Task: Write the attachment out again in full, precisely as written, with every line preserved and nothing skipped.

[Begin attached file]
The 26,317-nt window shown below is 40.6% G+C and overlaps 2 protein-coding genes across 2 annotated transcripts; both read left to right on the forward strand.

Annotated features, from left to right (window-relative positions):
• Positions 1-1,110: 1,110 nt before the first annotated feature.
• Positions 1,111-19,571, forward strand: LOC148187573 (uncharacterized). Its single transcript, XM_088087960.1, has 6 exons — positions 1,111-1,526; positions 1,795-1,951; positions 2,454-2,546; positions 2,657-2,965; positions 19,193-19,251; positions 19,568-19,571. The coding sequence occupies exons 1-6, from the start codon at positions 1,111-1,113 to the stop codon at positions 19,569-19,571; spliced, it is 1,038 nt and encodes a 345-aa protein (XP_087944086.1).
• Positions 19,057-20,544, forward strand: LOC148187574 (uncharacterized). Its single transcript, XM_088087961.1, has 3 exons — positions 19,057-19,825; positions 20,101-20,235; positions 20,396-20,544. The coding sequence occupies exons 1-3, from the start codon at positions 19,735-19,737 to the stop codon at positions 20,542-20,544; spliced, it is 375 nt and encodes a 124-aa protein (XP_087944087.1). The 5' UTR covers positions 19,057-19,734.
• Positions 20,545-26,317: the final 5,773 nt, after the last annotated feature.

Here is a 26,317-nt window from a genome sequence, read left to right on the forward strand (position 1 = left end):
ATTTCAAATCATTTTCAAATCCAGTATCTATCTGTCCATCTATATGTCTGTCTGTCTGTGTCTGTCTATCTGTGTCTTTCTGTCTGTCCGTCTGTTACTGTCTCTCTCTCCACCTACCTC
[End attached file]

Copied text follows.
The 26,317-nt window shown below is 40.6% G+C and overlaps 2 protein-coding genes across 2 annotated transcripts; both read left to right on the forward strand.

Annotated features, from left to right (window-relative positions):
• Positions 1-1,110: 1,110 nt before the first annotated feature.
• Positions 1,111-19,571, forward strand: LOC148187573 (uncharacterized). Its single transcript, XM_088087960.1, has 6 exons — positions 1,111-1,526; positions 1,795-1,951; positions 2,454-2,546; positions 2,657-2,965; positions 19,193-19,251; positions 19,568-19,571. The coding sequence occupies exons 1-6, from the start codon at positions 1,111-1,113 to the stop codon at positions 19,569-19,571; spliced, it is 1,038 nt and encodes a 345-aa protein (XP_087944086.1).
• Positions 19,057-20,544, forward strand: LOC148187574 (uncharacterized). Its single transcript, XM_088087961.1, has 3 exons — positions 19,057-19,825; positions 20,101-20,235; positions 20,396-20,544. The coding sequence occupies exons 1-3, from the start codon at positions 19,735-19,737 to the stop codon at positions 20,542-20,544; spliced, it is 375 nt and encodes a 124-aa protein (XP_087944087.1). The 5' UTR covers positions 19,057-19,734.
• Positions 20,545-26,317: the final 5,773 nt, after the last annotated feature.

Here is a 26,317-nt window from a genome sequence, read left to right on the forward strand (position 1 = left end):
ATTTCAAATCATTTTCAAATCCAGTATCTATCTGTCCATCTATATGTCTGTCTGTCTGTGTCTGTCTATCTGTGTCTTTCTGTCTGTCCGTCTGTTACTGTCTCTCTCTCCACCTACCTC